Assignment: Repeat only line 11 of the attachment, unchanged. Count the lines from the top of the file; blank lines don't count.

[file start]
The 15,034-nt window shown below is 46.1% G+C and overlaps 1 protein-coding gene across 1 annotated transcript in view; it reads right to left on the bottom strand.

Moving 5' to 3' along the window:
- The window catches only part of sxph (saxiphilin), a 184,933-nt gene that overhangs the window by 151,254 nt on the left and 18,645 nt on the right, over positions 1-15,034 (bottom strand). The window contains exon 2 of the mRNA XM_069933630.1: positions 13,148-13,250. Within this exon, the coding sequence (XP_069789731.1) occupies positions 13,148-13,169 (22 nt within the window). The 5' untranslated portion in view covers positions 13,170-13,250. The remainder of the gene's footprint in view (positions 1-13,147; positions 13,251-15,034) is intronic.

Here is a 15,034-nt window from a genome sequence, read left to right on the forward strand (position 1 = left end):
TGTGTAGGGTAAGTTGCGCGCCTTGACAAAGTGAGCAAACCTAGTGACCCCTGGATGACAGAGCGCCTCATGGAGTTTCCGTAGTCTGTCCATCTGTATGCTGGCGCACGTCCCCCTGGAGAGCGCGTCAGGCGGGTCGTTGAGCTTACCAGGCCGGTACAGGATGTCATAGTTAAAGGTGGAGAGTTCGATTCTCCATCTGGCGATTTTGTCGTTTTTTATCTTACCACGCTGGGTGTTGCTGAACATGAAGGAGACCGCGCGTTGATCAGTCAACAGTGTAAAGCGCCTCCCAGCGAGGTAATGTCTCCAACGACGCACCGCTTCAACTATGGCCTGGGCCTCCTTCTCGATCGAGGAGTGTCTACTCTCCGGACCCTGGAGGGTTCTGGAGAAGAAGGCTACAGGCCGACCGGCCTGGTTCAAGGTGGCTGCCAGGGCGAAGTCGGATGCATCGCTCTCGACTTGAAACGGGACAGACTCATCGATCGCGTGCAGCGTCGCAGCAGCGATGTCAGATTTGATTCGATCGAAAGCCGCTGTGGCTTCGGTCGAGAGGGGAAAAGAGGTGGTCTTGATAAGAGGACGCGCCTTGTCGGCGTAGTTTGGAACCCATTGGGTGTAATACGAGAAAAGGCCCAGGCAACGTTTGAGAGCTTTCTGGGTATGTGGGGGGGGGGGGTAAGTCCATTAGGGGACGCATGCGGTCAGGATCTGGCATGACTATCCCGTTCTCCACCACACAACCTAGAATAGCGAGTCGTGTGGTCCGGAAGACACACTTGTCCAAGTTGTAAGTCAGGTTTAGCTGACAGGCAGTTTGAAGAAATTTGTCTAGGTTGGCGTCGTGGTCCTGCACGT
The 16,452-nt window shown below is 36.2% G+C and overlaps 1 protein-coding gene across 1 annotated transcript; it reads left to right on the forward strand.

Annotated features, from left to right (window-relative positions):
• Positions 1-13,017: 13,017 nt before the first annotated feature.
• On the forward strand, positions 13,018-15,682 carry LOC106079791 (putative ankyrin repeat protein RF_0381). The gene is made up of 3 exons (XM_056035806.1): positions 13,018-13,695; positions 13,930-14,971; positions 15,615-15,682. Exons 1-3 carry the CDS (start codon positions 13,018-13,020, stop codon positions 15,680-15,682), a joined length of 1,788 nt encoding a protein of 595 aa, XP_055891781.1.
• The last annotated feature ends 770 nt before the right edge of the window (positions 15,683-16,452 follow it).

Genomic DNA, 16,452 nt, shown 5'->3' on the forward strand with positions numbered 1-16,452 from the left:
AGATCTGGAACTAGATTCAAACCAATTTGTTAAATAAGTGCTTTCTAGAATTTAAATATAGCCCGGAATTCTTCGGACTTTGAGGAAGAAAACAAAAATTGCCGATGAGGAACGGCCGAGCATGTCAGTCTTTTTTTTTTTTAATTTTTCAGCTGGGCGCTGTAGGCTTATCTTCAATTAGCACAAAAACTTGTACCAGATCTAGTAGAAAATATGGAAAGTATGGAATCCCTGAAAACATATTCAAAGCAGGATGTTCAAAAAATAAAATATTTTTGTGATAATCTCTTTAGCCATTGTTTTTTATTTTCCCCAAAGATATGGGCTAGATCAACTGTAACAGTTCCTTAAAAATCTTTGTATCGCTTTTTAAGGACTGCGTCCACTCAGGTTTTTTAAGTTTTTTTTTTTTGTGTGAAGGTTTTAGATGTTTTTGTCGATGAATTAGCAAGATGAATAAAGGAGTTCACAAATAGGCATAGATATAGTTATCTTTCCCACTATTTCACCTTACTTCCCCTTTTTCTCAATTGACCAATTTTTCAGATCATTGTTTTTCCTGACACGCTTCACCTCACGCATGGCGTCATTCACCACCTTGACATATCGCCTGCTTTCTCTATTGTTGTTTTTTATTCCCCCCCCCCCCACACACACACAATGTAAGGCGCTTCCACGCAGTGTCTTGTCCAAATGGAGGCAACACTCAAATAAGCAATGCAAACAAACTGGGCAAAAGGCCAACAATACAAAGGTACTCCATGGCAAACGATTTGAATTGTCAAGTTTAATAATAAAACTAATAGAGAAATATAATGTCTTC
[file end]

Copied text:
Genomic DNA, 16,452 nt, shown 5'->3' on the forward strand with positions numbered 1-16,452 from the left: